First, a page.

Cassini Detects Swarms of Methane Clouds in Titan's Summer Skies


Cassini’s dives between Saturn and its rings continue providing scientists with information that were not available before. The dives gave them a close look at Saturn’s moon Titan, a moon considered to have the right chemistry for life.

NASA’s Cassini spacecraft observed swarms of bright methane clouds on Titan’s summer skies. The bright methane clouds were disrupted by signs of the moon’s dark hydrocarbon lakes and seas near its northern pole. A summer solstice recently occurred in Saturn last May 24, 2017.

“Compared to earlier in Cassini’s mission, most of the surface in the moon’s northern high latitudes is now illuminated by the sun,” a NASA official said in a press release.

To capture the image, Cassini used its narrow-angle camera last June 9, 2017. A special spectral filter was used that allowed wavelengths of near-infrared light centered at 938 nanometers to pass through. The spacecraft was about 315,000 miles (507, 000 kilometers) from Titan when the image showing swarms of bright methane clouds on the surface of the moon was taken.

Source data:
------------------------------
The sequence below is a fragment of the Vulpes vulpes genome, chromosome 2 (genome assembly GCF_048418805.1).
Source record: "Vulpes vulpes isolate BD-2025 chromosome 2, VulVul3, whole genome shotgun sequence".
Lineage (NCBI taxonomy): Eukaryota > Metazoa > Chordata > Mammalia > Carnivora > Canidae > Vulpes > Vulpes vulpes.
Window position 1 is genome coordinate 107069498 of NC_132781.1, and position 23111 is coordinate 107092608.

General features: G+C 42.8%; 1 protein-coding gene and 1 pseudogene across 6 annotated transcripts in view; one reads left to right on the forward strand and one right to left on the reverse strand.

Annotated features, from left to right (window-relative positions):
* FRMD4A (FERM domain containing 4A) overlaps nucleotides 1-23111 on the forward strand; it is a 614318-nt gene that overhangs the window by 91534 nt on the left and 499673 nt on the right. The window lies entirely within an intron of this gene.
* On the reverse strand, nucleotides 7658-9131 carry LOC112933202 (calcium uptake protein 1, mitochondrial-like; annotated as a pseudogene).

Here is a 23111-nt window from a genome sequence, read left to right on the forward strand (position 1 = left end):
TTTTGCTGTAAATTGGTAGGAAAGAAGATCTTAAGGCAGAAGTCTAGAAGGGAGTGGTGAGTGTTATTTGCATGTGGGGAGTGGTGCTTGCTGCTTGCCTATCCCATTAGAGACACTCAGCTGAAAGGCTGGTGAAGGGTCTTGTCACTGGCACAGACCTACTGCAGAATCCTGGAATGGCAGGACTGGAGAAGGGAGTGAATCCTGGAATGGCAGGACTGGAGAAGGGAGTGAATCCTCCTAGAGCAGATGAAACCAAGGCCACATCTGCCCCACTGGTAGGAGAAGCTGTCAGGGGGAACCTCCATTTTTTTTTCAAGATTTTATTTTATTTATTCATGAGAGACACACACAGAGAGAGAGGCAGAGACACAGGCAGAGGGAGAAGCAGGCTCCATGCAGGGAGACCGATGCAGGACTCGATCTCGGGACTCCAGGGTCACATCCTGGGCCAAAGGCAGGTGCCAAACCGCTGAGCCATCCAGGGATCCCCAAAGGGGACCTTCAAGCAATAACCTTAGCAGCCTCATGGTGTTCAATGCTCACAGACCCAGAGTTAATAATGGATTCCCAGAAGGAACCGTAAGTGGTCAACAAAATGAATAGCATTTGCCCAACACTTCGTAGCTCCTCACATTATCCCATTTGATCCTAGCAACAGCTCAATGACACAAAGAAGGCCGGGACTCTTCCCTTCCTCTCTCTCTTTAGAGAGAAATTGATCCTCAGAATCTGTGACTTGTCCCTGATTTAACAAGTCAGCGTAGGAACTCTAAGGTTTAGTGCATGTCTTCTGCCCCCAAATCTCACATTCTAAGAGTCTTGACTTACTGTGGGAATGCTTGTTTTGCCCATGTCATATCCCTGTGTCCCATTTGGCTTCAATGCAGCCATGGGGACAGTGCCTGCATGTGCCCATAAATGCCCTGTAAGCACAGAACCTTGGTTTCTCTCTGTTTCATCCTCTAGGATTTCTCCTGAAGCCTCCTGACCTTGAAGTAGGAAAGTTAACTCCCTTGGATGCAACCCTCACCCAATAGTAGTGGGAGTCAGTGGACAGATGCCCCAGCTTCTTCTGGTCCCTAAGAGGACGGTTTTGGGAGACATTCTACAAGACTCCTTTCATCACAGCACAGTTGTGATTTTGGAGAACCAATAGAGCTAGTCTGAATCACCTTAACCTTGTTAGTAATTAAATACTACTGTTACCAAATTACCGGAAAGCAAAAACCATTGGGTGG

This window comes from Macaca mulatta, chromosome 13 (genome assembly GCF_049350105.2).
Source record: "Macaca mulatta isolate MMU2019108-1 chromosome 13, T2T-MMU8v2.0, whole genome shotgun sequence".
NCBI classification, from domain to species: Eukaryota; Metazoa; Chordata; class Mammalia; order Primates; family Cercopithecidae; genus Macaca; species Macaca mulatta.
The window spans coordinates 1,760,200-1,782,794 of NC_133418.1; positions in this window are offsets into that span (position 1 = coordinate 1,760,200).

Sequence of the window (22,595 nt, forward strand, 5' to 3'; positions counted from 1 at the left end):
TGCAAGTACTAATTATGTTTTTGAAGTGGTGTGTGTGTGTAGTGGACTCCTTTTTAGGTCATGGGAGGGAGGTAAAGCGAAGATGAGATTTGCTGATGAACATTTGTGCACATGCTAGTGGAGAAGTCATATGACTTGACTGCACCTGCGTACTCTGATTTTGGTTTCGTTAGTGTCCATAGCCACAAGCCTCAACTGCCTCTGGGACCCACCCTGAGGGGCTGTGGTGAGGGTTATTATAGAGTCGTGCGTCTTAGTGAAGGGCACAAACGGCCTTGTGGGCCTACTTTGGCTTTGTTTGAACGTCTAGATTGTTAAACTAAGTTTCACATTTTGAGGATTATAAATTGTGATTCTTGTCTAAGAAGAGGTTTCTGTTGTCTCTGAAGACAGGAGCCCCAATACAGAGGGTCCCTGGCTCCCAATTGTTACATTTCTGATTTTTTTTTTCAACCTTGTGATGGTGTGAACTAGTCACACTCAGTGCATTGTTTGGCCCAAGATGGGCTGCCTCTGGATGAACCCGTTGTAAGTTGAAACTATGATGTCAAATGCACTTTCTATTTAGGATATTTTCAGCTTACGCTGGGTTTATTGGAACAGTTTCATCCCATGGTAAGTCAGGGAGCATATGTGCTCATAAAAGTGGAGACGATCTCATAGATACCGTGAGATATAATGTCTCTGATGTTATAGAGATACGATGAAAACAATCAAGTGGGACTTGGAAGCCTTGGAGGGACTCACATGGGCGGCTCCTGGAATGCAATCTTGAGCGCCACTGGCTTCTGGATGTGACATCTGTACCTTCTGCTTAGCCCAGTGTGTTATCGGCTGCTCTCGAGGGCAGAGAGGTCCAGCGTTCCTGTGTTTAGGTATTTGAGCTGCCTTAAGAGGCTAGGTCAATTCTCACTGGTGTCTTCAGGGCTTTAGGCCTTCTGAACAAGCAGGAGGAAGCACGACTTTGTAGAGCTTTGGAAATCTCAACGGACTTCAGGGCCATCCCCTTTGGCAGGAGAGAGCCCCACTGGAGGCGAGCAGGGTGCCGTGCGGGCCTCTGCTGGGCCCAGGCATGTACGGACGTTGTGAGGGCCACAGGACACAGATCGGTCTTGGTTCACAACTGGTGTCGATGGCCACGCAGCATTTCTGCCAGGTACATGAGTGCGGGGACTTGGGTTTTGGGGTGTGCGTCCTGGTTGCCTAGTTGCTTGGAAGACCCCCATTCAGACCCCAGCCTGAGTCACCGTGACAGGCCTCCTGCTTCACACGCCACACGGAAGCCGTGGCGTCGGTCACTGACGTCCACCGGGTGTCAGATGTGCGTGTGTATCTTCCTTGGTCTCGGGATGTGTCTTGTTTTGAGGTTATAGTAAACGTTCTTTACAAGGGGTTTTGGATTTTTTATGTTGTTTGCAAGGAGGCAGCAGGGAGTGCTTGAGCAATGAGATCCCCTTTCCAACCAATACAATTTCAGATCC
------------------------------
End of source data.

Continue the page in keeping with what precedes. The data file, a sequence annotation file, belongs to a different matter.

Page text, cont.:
The dives between Saturn and its rings are part of NASA Cassini’s Grand Finale mission before it initiates its “Death Dive” towards the planet. According to NASA, Cassini will have to make a total of 22 weekly dives from April 26 to Sept. 15, 2017, to complete its mission. During this time, the spacecraft will proceed to dive in “danger zones”, and in areas where no spacecraft has gone before.

With the help of Cassini’s mission, scientists will be able to provide concrete science about the ringed-planet including a detailed map of Saturn’s gravity and magnetic fields. This will reveal how the planet is arranged internally. Until today, astronomers and scientists are still trying to figure out how fast Saturn rotates.

The dives will also explore the planet’s icy rings. The mystical rings that envelop Saturn have always been interesting for scientists. They wanted to know how much material is in the rings. By diving closer, Cassini will provide valuable information that scientists will analyze for the years to come.

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